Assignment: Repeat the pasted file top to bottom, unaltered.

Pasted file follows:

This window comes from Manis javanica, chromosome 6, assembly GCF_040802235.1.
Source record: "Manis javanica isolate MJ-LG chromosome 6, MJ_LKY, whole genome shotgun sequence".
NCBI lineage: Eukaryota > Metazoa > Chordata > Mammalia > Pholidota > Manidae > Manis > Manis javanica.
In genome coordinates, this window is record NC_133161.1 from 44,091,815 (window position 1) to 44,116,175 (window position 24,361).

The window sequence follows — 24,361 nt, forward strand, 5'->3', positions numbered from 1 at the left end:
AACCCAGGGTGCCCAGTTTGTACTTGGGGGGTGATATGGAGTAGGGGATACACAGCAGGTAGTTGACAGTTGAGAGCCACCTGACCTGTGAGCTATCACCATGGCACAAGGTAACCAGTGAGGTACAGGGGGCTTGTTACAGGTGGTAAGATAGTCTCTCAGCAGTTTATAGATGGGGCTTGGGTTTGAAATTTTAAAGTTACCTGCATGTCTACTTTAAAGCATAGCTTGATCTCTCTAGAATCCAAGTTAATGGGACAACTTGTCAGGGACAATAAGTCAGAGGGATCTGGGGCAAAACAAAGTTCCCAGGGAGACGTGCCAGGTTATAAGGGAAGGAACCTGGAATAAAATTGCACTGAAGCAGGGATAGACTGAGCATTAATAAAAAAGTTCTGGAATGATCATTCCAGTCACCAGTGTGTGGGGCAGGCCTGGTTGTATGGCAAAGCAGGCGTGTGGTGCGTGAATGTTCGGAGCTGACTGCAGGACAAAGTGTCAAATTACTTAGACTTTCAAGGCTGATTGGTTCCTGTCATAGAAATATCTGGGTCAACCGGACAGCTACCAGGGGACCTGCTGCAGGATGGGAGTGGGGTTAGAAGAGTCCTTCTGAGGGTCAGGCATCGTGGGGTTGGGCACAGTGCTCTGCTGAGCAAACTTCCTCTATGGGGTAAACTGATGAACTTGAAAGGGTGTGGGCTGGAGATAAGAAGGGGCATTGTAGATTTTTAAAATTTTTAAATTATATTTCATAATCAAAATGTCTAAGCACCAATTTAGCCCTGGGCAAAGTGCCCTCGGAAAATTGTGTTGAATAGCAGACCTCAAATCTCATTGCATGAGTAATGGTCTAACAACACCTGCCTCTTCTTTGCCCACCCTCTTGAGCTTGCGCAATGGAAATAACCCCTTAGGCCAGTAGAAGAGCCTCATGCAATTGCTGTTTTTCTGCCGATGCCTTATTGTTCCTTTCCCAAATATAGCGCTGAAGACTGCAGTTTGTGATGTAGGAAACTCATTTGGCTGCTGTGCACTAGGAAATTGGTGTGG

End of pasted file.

This window comes from Manis javanica, chromosome 6, assembly GCF_040802235.1.
Source record: "Manis javanica isolate MJ-LG chromosome 6, MJ_LKY, whole genome shotgun sequence".
NCBI lineage: Eukaryota > Metazoa > Chordata > Mammalia > Pholidota > Manidae > Manis > Manis javanica.
In genome coordinates, this window is record NC_133161.1 from 44,091,815 (window position 1) to 44,116,175 (window position 24,361).

The window sequence follows — 24,361 nt, forward strand, 5'->3', positions numbered from 1 at the left end:
AACCCAGGGTGCCCAGTTTGTACTTGGGGGGTGATATGGAGTAGGGGATACACAGCAGGTAGTTGACAGTTGAGAGCCACCTGACCTGTGAGCTATCACCATGGCACAAGGTAACCAGTGAGGTACAGGGGGCTTGTTACAGGTGGTAAGATAGTCTCTCAGCAGTTTATAGATGGGGCTTGGGTTTGAAATTTTAAAGTTACCTGCATGTCTACTTTAAAGCATAGCTTGATCTCTCTAGAATCCAAGTTAATGGGACAACTTGTCAGGGACAATAAGTCAGAGGGATCTGGGGCAAAACAAAGTTCCCAGGGAGACGTGCCAGGTTATAAGGGAAGGAACCTGGAATAAAATTGCACTGAAGCAGGGATAGACTGAGCATTAATAAAAAAGTTCTGGAATGATCATTCCAGTCACCAGTGTGTGGGGCAGGCCTGGTTGTATGGCAAAGCAGGCGTGTGGTGCGTGAATGTTCGGAGCTGACTGCAGGACAAAGTGTCAAATTACTTAGACTTTCAAGGCTGATTGGTTCCTGTCATAGAAATATCTGGGTCAACCGGACAGCTACCAGGGGACCTGCTGCAGGATGGGAGTGGGGTTAGAAGAGTCCTTCTGAGGGTCAGGCATCGTGGGGTTGGGCACAGTGCTCTGCTGAGCAAACTTCCTCTATGGGGTAAACTGATGAACTTGAAAGGGTGTGGGCTGGAGATAAGAAGGGGCATTGTAGATTTTTAAAATTTTTAAATTATATTTCATAATCAAAATGTCTAAGCACCAATTTAGCCCTGGGCAAAGTGCCCTCGGAAAATTGTGTTGAATAGCAGACCTCAAATCTCATTGCATGAGTAATGGTCTAACAACACCTGCCTCTTCTTTGCCCACCCTCTTGAGCTTGCGCAATGGAAATAACCCCTTAGGCCAGTAGAAGAGCCTCATGCAATTGCTGTTTTTCTGCCGATGCCTTATTGTTCCTTTCCCAAATATAGCGCTGAAGACTGCAGTTTGTGATGTAGGAAACTCATTTGGCTGCTGTGCACTAGGAAATTGGTGTGG